a. win a quick victory and subjugate Country A?
3. a. Nope. Here’s the analogy I like to use in class. Suppose that you and I really don’t like each other. In fact, we really hate one another. As it happens, right now, I’m stronger than you and know a bit about fighting, so I’m not really in much danger from you in a fight. But now suppose that I see that you’ve taken out a gym membership and signed up for Kung Fu classes at the Y. Am I justified in beating you up now on the grounds that, in a few months, you might possibly decide to beat me up? The same has to hold true for nations, I think. The mere fact that Country B doesn’t like Country A and is arming itself doesn’t imply that Country A will actually attack Country B. After all, the U.S. and the U.S.S.R. actively didn’t like one another and actively armed against one another without ever actually directly shooting at one another. Possibility of future attack doesn’t justify preventive war. Imminence of attack does. When Country B makes it clear that they actually mean to attack, then they’ve aggressed against Country A and war is justified.
Assume this situation: Country B is developing a devasting weapon that, if used, would kill half of Country A’s inhabitants. There is no way to defend against the weapon if Country B decides to use it. Country B hasn’t said that it would use the weapon, but the mere existence of the weapon poses a grave threat to Country A’s citizens. Country B has demonstrated through its past behavior that it is unreceptive to pleas, negotiations, and offers of economic “assistance” (i.e., bribes). The only way to ensure that Country B won’t use the weapon when it’s built is to destroy the weapon in a pre-emptive attack, while the weapon is still under development. Country B has deliberately placed the development site so that a pre-emptive attack would result in the deaths of one-half of Country B’s citizens. What would you do? I know what I’d do, given my opening statements about Country A and Country B: I’d launch the pre-emptive attack, as long as it had a reasonable chance of success (say 50%) and as long as I had the wherewithal to launch at least one more equally potent attack.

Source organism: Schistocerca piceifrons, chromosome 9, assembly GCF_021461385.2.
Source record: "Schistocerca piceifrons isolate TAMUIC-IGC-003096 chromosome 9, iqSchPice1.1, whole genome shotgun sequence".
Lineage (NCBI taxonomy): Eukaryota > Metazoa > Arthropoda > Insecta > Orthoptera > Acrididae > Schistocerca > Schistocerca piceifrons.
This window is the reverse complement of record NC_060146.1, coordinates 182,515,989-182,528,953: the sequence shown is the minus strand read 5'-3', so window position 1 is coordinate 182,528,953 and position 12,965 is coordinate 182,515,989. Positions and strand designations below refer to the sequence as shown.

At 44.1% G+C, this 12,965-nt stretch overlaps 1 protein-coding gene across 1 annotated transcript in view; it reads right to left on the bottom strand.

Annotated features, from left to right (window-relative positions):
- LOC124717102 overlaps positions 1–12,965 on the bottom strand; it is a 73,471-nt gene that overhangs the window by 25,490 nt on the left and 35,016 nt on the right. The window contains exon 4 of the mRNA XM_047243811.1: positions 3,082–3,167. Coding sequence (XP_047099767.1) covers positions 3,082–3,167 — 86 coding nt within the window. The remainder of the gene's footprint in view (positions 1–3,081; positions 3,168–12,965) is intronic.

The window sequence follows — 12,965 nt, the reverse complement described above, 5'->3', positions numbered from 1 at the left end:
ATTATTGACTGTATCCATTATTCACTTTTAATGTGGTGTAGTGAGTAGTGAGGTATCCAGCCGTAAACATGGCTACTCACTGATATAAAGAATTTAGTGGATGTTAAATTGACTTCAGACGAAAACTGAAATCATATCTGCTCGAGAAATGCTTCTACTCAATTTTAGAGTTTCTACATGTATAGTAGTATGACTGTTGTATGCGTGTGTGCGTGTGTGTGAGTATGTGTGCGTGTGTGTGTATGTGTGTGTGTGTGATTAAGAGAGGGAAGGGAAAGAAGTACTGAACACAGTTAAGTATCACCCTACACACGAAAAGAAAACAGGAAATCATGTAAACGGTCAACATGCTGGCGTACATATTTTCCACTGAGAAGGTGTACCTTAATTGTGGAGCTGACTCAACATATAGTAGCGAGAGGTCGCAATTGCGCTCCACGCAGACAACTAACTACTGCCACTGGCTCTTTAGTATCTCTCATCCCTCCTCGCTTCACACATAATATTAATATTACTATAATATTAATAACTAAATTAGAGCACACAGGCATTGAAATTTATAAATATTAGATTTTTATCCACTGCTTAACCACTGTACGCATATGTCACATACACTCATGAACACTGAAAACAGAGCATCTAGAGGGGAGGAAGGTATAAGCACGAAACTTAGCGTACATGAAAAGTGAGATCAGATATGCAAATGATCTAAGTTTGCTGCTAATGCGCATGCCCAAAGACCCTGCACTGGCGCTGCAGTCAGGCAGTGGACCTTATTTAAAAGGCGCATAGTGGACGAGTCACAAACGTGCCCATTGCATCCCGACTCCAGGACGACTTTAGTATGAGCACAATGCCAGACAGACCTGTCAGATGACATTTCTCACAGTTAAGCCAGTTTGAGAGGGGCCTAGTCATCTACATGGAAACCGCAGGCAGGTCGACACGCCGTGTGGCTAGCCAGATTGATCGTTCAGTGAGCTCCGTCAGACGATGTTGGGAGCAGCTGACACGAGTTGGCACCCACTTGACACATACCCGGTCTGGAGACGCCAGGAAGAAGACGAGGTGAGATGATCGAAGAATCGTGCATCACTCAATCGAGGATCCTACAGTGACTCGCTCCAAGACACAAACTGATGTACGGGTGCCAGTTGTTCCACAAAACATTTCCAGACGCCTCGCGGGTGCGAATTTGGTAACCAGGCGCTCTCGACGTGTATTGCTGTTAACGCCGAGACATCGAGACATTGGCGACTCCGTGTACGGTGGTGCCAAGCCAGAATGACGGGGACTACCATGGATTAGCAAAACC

3.b. inflict heavy casualties on Country A’s citizens?
3. b. Same as 3a.
See my comment on your answer to 3.a.